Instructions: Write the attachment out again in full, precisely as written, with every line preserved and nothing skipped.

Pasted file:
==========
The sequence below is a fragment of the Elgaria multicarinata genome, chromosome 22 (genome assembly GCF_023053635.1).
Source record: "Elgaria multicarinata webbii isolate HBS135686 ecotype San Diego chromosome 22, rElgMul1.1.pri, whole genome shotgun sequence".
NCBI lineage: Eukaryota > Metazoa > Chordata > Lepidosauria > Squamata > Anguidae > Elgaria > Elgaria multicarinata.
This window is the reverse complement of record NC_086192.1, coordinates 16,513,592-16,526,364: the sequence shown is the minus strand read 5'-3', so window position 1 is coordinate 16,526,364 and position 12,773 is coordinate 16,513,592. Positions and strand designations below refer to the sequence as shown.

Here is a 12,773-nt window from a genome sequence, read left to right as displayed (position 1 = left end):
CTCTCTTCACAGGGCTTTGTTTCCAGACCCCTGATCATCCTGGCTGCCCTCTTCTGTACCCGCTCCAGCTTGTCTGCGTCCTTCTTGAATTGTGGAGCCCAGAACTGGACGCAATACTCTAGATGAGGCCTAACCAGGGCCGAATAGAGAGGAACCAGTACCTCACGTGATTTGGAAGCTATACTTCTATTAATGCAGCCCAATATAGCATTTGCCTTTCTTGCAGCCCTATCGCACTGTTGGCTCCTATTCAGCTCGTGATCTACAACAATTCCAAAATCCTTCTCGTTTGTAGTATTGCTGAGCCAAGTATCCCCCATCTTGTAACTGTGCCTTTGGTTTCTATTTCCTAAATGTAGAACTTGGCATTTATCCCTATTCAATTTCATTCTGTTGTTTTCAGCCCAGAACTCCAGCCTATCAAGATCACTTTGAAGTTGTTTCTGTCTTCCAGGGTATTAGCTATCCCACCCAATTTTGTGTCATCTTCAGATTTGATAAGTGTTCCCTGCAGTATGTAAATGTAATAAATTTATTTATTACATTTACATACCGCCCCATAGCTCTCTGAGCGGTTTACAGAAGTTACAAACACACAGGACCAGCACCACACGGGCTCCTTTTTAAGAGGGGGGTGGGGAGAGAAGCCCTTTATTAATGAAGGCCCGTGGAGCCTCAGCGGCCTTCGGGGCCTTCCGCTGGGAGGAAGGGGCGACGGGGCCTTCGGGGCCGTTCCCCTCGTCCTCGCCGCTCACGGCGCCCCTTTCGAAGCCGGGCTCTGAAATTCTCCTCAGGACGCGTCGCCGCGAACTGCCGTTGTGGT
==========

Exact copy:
The sequence below is a fragment of the Elgaria multicarinata genome, chromosome 22 (genome assembly GCF_023053635.1).
Source record: "Elgaria multicarinata webbii isolate HBS135686 ecotype San Diego chromosome 22, rElgMul1.1.pri, whole genome shotgun sequence".
NCBI lineage: Eukaryota > Metazoa > Chordata > Lepidosauria > Squamata > Anguidae > Elgaria > Elgaria multicarinata.
This window is the reverse complement of record NC_086192.1, coordinates 16,513,592-16,526,364: the sequence shown is the minus strand read 5'-3', so window position 1 is coordinate 16,526,364 and position 12,773 is coordinate 16,513,592. Positions and strand designations below refer to the sequence as shown.

Here is a 12,773-nt window from a genome sequence, read left to right as displayed (position 1 = left end):
CTCTCTTCACAGGGCTTTGTTTCCAGACCCCTGATCATCCTGGCTGCCCTCTTCTGTACCCGCTCCAGCTTGTCTGCGTCCTTCTTGAATTGTGGAGCCCAGAACTGGACGCAATACTCTAGATGAGGCCTAACCAGGGCCGAATAGAGAGGAACCAGTACCTCACGTGATTTGGAAGCTATACTTCTATTAATGCAGCCCAATATAGCATTTGCCTTTCTTGCAGCCCTATCGCACTGTTGGCTCCTATTCAGCTCGTGATCTACAACAATTCCAAAATCCTTCTCGTTTGTAGTATTGCTGAGCCAAGTATCCCCCATCTTGTAACTGTGCCTTTGGTTTCTATTTCCTAAATGTAGAACTTGGCATTTATCCCTATTCAATTTCATTCTGTTGTTTTCAGCCCAGAACTCCAGCCTATCAAGATCACTTTGAAGTTGTTTCTGTCTTCCAGGGTATTAGCTATCCCACCCAATTTTGTGTCATCTTCAGATTTGATAAGTGTTCCCTGCAGTATGTAAATGTAATAAATTTATTTATTACATTTACATACCGCCCCATAGCTCTCTGAGCGGTTTACAGAAGTTACAAACACACAGGACCAGCACCACACGGGCTCCTTTTTAAGAGGGGGGTGGGGAGAGAAGCCCTTTATTAATGAAGGCCCGTGGAGCCTCAGCGGCCTTCGGGGCCTTCCGCTGGGAGGAAGGGGCGACGGGGCCTTCGGGGCCGTTCCCCTCGTCCTCGCCGCTCACGGCGCCCCTTTCGAAGCCGGGCTCTGAAATTCTCCTCAGGACGCGTCGCCGCGAACTGCCGTTGTGGT